### ABOUT UNSUPERVISED LEARNING

In supervised learning problems, we deal with labeled data, means during the training process, we give our machine both Xs and Ys, by training, we ‘forge’ a system, which given new Xs, it is able to guess the output Ys. By using better algorithm and sophisticated methods, we can make the forged system more precisely, and get the system faster.

However, under a lot of circumstances, what we have is unlabeled data, means the data has only Xs, but no Y, and this is why we need unsupervised learning. In unsupervised learning, our target is trying to find the structure of the data, or in the data, because sometime the structure is not that obvious.

Clustering and Hidden Markov Models are some of the famous unsupervised learning methods, and we are going to talk about one of the clustering methods, K-Means.

### ALGORITHM

Compare with the previous several articles, K-Means is an algorithm that is so easy, all it does is nothing but split the data into **K** parts (or clusters), and make every single point is not too far from the centroid of the cluster it belongs to.

The above formula is called Distortion Function, in which, **m** is the amount of samples; **c** means cluster, so **c(i)** means the cluster that **i**th sample belongs to; **μ(x)** means the centroid of **x**th cluster. What we need to do is find **c** and **μ** that minimize **J**.

Things are pretty simple and clear enough now, so the algorithm is something like:

**Randomly initialize k centroids.**

**Loop until converge{**

**1. for every sample, find which cluster it belongs to, by comparing the distance between it and each clusters’ centroid.**

**2. for every cluster, re-calculate its centroid.**

**}**

In which converge means none of the centroids moves, and the K-Means algorithm is guaranteed to converge.

### CODE

This is a C++ version with armadillo.

mat vec2mat(vector<vector<double> >&vec){ int rows = vec.size(); int cols = vec[0].size(); mat A(rows, cols); for(int i = 0; i<rows; i++){ for(int j=0; j<cols; j++){ A(i, j) = vec[i][j]; } } return A; } double getDistance(rowvec a, rowvec b){ rowvec temp = a - b; return norm(temp, 2); } double which_is_nearest(vector<rowvec>& centroids, rowvec pt){ double minDistance = 0; int minLabel = 0; for(int i=0; i<centroids.size(); i++){ double tempDistance = getDistance(centroids[i], pt); if(i == 0|| tempDistance < minDistance){ minDistance = tempDistance; minLabel = i; } } return minLabel; } double getDistortionFunction(mat data, vector<vector<int> >& cluster, vector<rowvec>& centroids){ int nSamples = data.n_rows; int nDim = data.n_cols; double SumDistortion = 0.0; for(int i = 0; i < cluster.size(); i++){ for(int j = 0; j < cluster[i].size(); j++){ double temp = getDistance(data.row(cluster[i][j]), centroids[i]); SumDistortion += temp; } } return SumDistortion; } double kmeans(vector<vector<double> >&input_vectors, int K){ mat data = vec2mat(input_vectors); int nSamples = data.n_rows; int nDim = data.n_cols; //randomly select k samples to initialize k centroid vector<rowvec> centroids; for(int k = 0; k < K; k ++){ int rand_int = rand() % nSamples; centroids.push_back(data.row(rand_int)); } //iteratively find better centroids vector<vector<int> > cluster; for(int k = 0; k < K; k ++){ vector<int > vectemp; cluster.push_back(vectemp); } int counter = 0; while(1){ for(int k = 0; k < K; k ++){ cluster[k].clear(); } bool converge = true; //for every sample, find which cluster it belongs to, //by comparing the distance between it and each clusters' centroid. for(int m = 0; m < nSamples; m++){ int which = which_is_nearest(centroids, data.row(m)); cluster[which].push_back(m); } //for every cluster, re-calculate its centroid. for(int k = 0; k < K; k++){ int cluster_size = cluster[k].size(); rowvec vectemp = zeros<rowvec>(nDim); for(int i = 0; i < cluster_size; i++){ vectemp = vectemp + data.row(cluster[k][i]) / (double)cluster_size; } if(getDistance(centroids[k], vectemp) >= 1e-6) converge = false; centroids[k] = vectemp; } if(converge) break; ++counter; } double distortion = getDistortionFunction(data, cluster, centroids); return distortion; }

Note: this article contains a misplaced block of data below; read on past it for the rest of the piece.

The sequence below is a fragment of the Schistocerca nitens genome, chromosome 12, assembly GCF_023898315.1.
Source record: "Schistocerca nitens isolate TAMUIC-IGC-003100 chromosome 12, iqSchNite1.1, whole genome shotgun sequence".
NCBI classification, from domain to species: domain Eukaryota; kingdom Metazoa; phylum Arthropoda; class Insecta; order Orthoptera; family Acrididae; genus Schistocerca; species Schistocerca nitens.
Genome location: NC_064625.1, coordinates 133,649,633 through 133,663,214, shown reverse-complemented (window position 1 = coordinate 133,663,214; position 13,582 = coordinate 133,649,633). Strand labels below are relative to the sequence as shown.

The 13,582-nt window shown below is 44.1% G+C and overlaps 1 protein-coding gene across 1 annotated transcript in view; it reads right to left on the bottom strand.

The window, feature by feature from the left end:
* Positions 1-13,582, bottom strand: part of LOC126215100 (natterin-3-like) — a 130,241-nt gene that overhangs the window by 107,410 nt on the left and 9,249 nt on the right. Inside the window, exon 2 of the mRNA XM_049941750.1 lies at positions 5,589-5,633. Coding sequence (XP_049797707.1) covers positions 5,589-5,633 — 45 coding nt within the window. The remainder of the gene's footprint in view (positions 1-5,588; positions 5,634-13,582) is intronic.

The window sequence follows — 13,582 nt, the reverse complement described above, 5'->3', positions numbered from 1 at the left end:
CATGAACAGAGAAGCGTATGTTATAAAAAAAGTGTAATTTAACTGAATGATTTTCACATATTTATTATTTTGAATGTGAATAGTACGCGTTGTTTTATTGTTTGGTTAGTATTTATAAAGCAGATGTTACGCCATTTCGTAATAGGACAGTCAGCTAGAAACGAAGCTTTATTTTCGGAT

### WHAT’S MORE

1. Because the initial value of the k centroids are randomly chosen, so maybe sometimes we chose these things poorly, that make our result looks funny. For example, when we get converge, it is found that some of the clusters have very very few points, or even empty. For one reason that maybe we got outliers in our data, however this case may happen when we poorly chose the initial value, so just in case, we can run this algorithm for several times, and each time we randomly initialize the centroids.

2. For K-Means algorithm, it is a big issue that how to choose k. In Andrew Ng’s online course, he said that we can run the algorithm several times with different k values, and make our decision of what k value to use in the particular circumstance after seeing the **k-distortion** curve. Let me explain it using an example.

I used a dataset that including 3,000 samples, and each sample is a 3-d point which is generated randomly. I ran the algorithm using k value from 1 to 51, and this is the corresponding distortion value:

We can see the distortion is decreasing by the increasing of k (when k equal to 1, there is only one cluster, means the centroid is just the centroid of all points, so the distortion must be huge), this figure is the **k-distortion curve**.

What Andrew Ng said was to find the ‘elbow’ of this curve, and use the k value at the ‘elbow’ point. In this case, I chose 6 as my k value. This is the result of my K-Means Clustering when k=6.

These figures are showed using GNU Octive.

🙂